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Corporations making political donations through interest groups

Money changing hands in Washington, D.C.

TEXT OF STORY

Kai Ryssdal: Outside interest groups -- that is, organizations that operate independently of political campaigns -- are spending record amounts of money in this year's midterm congressional elections. Almost $100 million so far. That is a relative drop in the bucket when, all told, $3 billion -- $3 billion! -- might be spent on elections this year.

But a lot of the money that's going to those outside groups is coming from businesses. The Supreme Court ruled earlier this year that's OK: companies and unions are allowed to spend as much as they want on campaign ads right up 'til election day.

Nancy Marshall Genzer reports from Washington they're taking full advantage of the ruling.


Nancy Marshall Genzer: The biggest spending outside interest groups are aligned with conservatives this year. One of the largest, American Crossroads, launched a $4 million ad campaign this week. It's targeting Senate races in eight key states, including Nevada, where Senate Majority Leader Harry Reid is running for re-election.

American Crossroads adHarry Reid says no one can do more than he can. Really Harry?

The American Crossroads ads talk about reining in President Obama. That message appeals to corporate donors concerned about the laws overhauling health care and financial services.

But these donors find something else appealing about American Crossroads and its sister group, Crossroads GPS. American Crossroads has to reveal its donors, but not until after the elections. Crossroads GPS never has to list them.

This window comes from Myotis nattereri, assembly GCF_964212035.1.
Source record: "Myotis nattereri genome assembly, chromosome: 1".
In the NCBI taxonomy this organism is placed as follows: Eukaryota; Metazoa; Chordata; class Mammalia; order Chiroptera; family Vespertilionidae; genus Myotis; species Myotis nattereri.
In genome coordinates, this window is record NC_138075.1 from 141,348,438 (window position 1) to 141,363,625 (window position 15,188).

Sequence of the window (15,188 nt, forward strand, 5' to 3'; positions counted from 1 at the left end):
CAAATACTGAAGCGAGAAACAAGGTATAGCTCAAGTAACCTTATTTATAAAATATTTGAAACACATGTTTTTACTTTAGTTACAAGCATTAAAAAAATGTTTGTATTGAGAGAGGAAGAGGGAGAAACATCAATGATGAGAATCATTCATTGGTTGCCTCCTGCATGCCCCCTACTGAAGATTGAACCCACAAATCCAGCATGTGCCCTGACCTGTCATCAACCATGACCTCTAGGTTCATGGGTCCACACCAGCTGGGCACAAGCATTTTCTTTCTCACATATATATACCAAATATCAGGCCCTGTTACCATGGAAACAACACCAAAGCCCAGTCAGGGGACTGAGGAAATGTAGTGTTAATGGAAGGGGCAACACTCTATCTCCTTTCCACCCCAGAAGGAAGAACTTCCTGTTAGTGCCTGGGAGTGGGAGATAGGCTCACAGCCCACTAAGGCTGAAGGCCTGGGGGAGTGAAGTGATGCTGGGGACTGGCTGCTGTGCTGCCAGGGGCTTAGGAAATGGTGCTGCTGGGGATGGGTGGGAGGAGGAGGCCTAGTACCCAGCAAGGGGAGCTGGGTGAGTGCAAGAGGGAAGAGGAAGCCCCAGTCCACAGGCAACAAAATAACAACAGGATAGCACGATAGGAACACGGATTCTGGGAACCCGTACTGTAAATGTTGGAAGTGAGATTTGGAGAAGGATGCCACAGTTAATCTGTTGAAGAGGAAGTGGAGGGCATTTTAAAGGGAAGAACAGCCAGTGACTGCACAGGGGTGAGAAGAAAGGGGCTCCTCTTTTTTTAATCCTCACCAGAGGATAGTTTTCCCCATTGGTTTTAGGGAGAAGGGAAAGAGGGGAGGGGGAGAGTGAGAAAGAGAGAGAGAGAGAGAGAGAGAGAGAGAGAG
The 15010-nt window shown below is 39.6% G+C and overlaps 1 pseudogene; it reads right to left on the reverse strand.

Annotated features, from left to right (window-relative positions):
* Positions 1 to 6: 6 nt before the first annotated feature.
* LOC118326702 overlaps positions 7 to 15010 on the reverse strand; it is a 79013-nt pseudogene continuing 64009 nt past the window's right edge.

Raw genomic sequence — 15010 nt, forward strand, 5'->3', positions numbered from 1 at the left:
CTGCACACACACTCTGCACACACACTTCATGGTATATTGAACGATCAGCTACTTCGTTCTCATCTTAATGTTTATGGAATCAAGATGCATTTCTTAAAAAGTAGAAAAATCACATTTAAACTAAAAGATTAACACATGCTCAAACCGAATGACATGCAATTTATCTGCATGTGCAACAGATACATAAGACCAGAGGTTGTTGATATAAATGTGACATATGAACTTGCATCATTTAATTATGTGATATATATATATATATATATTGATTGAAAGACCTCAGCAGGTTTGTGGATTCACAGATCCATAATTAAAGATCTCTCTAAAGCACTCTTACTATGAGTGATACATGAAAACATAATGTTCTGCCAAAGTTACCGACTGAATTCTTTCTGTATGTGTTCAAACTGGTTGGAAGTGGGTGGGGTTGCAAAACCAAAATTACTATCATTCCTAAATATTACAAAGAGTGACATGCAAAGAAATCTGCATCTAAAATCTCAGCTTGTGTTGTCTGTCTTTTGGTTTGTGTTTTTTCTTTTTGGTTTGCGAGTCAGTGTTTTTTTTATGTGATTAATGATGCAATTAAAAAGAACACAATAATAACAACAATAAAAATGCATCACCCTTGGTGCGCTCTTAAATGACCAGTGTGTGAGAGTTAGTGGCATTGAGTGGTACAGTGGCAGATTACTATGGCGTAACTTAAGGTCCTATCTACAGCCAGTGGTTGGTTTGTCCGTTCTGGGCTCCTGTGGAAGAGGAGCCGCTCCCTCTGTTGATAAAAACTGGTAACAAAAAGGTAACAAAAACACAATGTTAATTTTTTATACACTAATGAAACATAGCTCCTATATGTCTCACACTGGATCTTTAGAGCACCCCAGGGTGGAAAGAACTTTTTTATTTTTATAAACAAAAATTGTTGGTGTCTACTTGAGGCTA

Dave Levinthal is with the Center for Responsive Politics. He says companies are shoveling donations into outside groups like these, because they like the anonymity, and for good reason.

Dave Levinthal: Because some of your customers may be liberals, some may be conservatives. And if you're on the wrong side of the message, then it's very possible that they're going to go elsewhere with their business.

Outside groups aren't new. Earlier this year, though, the Supreme Court ruled that corporations and unions can spend unlimited amounts on campaign ads. Hence, the avalanche of money into outside groups.

Columbia Law School professor Richard Briffault says these groups also allow corporations to pool their money.

Richard Briffault: And then, in effect, having it put to work by political operatives that you think are supporting the interests of your corporation.

President Bush's political advisor, Karl Rove, helped found the Crossroads groups. But American Crossroads spokesman Jonathan Collegio says there are liberal interest groups, too.

Jonathan Collegio: Liberal and center-left organizations kind of designed this framework of outside groups that you see operating on the right.

Collegio says liberal groups would like to match conservatives' political spending. They just don't have the money.

In Washington, I'm Nancy Marshall Genzer for Marketplace.

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